• SUNDAY CATECHISM / 8

Sources of Revelation

Sacred Scripture and Church Tradition are the two means by which Revelation is transmitted and are closely bound together. Christ founded the Church but He did not write a book. Revelation is entrusted to the Church to safeguard. And as it is to the Church that the Scriptures and Tradition are entrusted, likewise it is in the Church that they are to be evaluated and made comprehensible. There is no division in the content of the two, but Tradition has the chronological precedence.

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Having explained the characteristics of Revelation, today we respond to the questions that surely come to mind: where is Revelation found? Where is it kept? Where is it transmitted?

This is the classic theme of the so-called sources of Revelation. The concept itself is simple: Revelation is contained and transmitted through Sacred Scripture and the Tradition of the Church. In due course, lessons will be dedicated to each of these factors. Whereas, today the existence of these two means of transmission and the relationship one to the other will be explained.

A quote from the Dogmatic Constitution of the First Vatican Council, Dei Filius, is our immediate starting point.

This supernatural revelation, according to the faith of the universal Church, as declared by the holy synod of Trent, is contained "in the written books and in the unwritten traditions which have been received by the apostles from the mouth of Christ Himself; or, through the inspiration of the Holy Spirit have been handed down by the apostles themselves, and have thus come to us" [Council of Trent Denz 3066]

This is a fundamental text because it is the dogmatic Constitution of an important Council which makes reference to another important Council, that of Trent. It explicitly states that supernatural revelation is contained only in written books and in the unwritten tradition which is transmitted to us.

While there is no evident debate among Christians about whether the Scriptures contain and transmit Revelation, the idea that the Church's Tradition is itself a deposit of Revelation and a mode of transmission of the same Revelation shows signs of erosion. Yet, it is the Scriptures themselves that refer to something that goes beyond the Scriptures. This point is clear in two citations from the New Testament: the first is taken from the Second Letter of St. Paul to the Thessalonians, second chapter, verse 15:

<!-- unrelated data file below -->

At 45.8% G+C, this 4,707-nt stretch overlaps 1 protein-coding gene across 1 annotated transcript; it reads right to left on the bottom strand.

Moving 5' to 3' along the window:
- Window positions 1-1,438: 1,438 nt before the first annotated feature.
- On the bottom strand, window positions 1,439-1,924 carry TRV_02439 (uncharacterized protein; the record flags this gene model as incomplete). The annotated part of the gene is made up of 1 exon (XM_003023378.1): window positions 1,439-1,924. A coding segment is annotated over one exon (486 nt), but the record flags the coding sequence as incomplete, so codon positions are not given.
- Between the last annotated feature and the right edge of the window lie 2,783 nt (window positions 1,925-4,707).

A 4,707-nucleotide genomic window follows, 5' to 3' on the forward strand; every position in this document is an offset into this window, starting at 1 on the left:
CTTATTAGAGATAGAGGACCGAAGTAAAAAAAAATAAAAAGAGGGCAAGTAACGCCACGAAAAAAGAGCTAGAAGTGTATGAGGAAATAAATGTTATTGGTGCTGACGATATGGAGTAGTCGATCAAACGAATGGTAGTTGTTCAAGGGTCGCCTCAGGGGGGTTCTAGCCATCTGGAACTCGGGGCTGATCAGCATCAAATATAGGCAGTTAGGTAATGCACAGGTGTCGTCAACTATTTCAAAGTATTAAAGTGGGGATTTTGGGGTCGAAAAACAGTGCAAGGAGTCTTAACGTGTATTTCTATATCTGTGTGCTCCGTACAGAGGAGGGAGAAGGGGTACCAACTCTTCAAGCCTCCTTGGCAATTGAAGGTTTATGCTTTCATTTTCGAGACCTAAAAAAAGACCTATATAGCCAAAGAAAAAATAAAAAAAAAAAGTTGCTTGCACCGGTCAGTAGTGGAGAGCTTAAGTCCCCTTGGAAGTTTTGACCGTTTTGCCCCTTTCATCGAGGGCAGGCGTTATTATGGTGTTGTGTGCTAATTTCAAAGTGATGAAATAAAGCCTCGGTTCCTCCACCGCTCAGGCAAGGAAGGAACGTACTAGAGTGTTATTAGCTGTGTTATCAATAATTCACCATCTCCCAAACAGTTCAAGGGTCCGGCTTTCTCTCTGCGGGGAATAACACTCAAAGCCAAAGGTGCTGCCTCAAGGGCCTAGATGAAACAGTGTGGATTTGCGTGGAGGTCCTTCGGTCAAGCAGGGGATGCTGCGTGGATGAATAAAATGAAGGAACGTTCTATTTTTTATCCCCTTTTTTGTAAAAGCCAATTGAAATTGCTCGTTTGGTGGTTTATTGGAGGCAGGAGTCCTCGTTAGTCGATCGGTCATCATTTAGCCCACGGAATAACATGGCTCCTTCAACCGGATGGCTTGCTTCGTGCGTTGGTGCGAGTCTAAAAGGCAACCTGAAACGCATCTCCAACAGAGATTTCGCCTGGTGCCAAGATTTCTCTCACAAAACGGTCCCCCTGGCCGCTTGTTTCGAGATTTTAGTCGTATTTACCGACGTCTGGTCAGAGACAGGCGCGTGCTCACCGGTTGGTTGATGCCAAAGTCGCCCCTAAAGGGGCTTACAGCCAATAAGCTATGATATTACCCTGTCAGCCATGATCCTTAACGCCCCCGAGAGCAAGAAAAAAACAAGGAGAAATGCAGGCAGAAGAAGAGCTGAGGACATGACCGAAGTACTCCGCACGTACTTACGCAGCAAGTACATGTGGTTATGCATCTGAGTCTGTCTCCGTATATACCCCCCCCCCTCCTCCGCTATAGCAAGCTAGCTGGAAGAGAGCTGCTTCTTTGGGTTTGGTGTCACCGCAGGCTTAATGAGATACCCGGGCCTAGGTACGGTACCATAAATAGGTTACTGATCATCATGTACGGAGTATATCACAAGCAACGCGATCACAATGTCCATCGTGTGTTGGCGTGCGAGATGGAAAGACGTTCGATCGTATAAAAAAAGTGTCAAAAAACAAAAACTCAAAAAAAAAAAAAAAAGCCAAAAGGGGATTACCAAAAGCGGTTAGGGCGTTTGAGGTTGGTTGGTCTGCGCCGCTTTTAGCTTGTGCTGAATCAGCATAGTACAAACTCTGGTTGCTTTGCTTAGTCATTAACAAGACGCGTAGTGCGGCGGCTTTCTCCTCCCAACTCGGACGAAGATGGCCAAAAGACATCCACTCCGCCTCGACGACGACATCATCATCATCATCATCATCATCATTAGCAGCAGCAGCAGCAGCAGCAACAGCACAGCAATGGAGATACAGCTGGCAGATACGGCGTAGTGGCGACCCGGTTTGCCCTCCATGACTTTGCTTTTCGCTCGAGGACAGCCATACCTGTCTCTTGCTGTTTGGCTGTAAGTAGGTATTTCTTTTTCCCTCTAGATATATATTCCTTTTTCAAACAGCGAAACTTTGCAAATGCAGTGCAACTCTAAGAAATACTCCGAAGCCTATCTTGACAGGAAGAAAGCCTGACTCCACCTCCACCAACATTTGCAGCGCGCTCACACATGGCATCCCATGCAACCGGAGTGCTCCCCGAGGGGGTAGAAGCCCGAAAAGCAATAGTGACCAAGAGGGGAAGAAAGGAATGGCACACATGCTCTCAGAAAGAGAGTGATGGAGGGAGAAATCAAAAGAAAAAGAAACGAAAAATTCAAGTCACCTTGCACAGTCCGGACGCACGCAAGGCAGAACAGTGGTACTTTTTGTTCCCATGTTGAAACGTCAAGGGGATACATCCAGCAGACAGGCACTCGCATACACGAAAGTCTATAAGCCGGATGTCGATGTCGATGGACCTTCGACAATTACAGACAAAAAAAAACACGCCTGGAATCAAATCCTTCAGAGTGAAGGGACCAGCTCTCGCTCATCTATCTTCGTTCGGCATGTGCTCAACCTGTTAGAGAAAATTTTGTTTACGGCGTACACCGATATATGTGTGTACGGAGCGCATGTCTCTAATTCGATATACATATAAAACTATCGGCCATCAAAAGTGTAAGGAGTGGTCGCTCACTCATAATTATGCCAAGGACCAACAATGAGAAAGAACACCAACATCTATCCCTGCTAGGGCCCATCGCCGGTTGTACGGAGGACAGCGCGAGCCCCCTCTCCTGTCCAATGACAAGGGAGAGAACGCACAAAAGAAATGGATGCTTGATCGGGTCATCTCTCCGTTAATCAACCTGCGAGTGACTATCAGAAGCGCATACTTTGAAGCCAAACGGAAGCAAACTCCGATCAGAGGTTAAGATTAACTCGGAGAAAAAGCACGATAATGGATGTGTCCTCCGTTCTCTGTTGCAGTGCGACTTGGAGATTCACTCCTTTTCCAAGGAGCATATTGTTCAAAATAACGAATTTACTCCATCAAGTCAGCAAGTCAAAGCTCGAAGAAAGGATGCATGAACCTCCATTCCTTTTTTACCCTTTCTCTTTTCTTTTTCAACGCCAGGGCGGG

Therefore, brethren, stand fast and hold the traditions which you were taught, whether by word or our epistle. (New King James Version)

This is interesting, not only because St. Paul speaks of traditions, but because he indicates a dual mode of transmission. There is his letter, which later becomes part of the canon of the inspired Scriptures, but also by our own words.

Another text is the conclusion of the Gospel of St. John, chapter 21, verse 25:

 And there are also many other things that Jesus did, which if they were written one by one, I suppose that even the world itself could not contain the books that would be written. (New King James Version)

In addition to what had been written, there is a tide of other things that Jesus accomplished, said and transmitted, and which have not been written down. Therefore, if they are not contained in the writings they must be found elsewhere.

There is a text that is a milestone on this theme, it is taken from the work of St. Basil of Caesarea (329-379) dedicated to the Holy Spirit, a work that is part of the pneumatological controversies, on the person and the identity of the Holy Spirit.

In a passage of this work, St. Basil is having to justify why, in addition to the expression "in the Holy Spirit", the expression "with the Holy Spirit" is also used. Think of the closing of Gloria in excelsis. This expression was contested because it was not present in the Scriptures. While this specific controversy is not the subject here, still St. Basil dedicates paragraphs of this work to the unwritten doctrines transmitted by the Church, and therefore the reference is to Tradition.

This is a piece from De Spiritu Sancto chapter 27, paragraph 65-67. Paragraph 65 explains the controversy and then reads:

Of the beliefs and practices whether generally accepted or publicly enjoined which are preserved in the Church some we possess derived from written teaching; others we have received delivered to us in a mystery by the tradition of the apostles; and both of these in relation to true religion have the same force. And these no one will gainsay — no one, at all events, who is even moderately versed in the institutions of the Church. For were we to attempt to reject such customs as have no written authority, on the ground that the importance they possess is small, we should unintentionally injure the Gospel in its very vitals; or, rather, should make our public definition a mere phrase and nothing more.